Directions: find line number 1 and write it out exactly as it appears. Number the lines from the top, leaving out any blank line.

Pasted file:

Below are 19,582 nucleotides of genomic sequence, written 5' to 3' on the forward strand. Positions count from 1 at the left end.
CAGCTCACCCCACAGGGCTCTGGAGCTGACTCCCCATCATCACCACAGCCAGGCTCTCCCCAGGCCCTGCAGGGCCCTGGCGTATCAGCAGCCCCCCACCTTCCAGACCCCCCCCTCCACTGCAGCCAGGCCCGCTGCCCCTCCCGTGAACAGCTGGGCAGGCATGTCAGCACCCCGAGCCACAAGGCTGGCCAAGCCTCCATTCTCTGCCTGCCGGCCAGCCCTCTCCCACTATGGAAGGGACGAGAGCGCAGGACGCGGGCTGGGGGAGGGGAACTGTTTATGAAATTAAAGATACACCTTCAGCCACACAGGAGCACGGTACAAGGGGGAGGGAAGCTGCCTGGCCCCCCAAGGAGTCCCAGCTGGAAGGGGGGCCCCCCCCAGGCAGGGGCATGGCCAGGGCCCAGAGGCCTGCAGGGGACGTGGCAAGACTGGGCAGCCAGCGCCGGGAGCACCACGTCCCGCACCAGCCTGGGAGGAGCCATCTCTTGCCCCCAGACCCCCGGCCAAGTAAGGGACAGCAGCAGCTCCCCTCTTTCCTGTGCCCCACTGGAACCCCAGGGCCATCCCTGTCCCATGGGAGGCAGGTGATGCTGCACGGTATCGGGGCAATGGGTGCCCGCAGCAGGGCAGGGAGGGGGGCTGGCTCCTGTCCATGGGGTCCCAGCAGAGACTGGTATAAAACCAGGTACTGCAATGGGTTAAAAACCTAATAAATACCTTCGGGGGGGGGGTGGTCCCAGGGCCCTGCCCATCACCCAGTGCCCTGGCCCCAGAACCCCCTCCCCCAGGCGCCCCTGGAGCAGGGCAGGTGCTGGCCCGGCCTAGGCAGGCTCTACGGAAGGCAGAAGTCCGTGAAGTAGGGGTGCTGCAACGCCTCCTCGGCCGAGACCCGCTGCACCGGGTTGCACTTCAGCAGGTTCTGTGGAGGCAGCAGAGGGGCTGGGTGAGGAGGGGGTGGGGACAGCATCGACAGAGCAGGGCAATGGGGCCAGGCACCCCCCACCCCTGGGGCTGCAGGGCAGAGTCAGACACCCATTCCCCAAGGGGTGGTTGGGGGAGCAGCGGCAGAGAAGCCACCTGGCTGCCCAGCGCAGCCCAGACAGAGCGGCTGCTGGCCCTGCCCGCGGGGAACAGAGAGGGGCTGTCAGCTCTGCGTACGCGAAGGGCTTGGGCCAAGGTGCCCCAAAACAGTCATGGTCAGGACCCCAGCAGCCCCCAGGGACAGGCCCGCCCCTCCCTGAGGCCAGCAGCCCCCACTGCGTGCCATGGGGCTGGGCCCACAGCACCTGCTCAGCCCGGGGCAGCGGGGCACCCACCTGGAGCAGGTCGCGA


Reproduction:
Below are 19,582 nucleotides of genomic sequence, written 5' to 3' on the forward strand. Positions count from 1 at the left end.